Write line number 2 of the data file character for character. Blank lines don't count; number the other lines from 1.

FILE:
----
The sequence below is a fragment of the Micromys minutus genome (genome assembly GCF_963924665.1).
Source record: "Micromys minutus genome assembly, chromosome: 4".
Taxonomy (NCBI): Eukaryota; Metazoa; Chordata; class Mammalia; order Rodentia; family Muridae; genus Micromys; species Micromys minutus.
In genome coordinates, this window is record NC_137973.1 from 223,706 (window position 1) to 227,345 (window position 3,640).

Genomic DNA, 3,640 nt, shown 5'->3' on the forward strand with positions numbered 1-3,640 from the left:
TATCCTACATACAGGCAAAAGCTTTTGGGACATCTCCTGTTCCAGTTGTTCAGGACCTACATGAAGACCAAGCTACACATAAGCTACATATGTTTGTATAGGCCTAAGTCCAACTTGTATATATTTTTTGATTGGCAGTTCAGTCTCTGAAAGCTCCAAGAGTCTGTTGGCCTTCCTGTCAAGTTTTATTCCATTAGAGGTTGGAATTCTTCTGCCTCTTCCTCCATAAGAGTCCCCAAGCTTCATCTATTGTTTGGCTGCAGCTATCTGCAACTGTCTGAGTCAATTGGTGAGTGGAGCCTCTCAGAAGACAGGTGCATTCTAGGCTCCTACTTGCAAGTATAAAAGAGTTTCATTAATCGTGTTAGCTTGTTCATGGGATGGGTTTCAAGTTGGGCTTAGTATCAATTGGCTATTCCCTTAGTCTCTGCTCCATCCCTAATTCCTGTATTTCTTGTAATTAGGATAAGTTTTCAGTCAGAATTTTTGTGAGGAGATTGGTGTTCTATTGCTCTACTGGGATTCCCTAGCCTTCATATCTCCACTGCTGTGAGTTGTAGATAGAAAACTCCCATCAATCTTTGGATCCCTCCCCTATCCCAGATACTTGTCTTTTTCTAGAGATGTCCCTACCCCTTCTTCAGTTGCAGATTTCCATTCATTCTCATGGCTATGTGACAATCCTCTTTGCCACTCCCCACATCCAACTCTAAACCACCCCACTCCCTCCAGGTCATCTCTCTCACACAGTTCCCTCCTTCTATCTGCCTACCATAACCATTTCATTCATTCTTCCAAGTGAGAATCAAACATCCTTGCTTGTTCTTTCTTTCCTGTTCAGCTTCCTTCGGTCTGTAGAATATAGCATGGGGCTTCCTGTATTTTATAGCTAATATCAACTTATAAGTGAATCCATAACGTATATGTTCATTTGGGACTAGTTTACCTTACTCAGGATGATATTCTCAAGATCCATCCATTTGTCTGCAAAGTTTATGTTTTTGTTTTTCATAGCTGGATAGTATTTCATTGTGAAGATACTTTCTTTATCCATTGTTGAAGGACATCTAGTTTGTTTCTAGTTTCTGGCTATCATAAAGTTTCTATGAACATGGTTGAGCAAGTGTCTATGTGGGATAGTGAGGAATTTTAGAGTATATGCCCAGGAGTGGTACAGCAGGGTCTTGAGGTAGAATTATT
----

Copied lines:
Source record: "Micromys minutus genome assembly, chromosome: 4".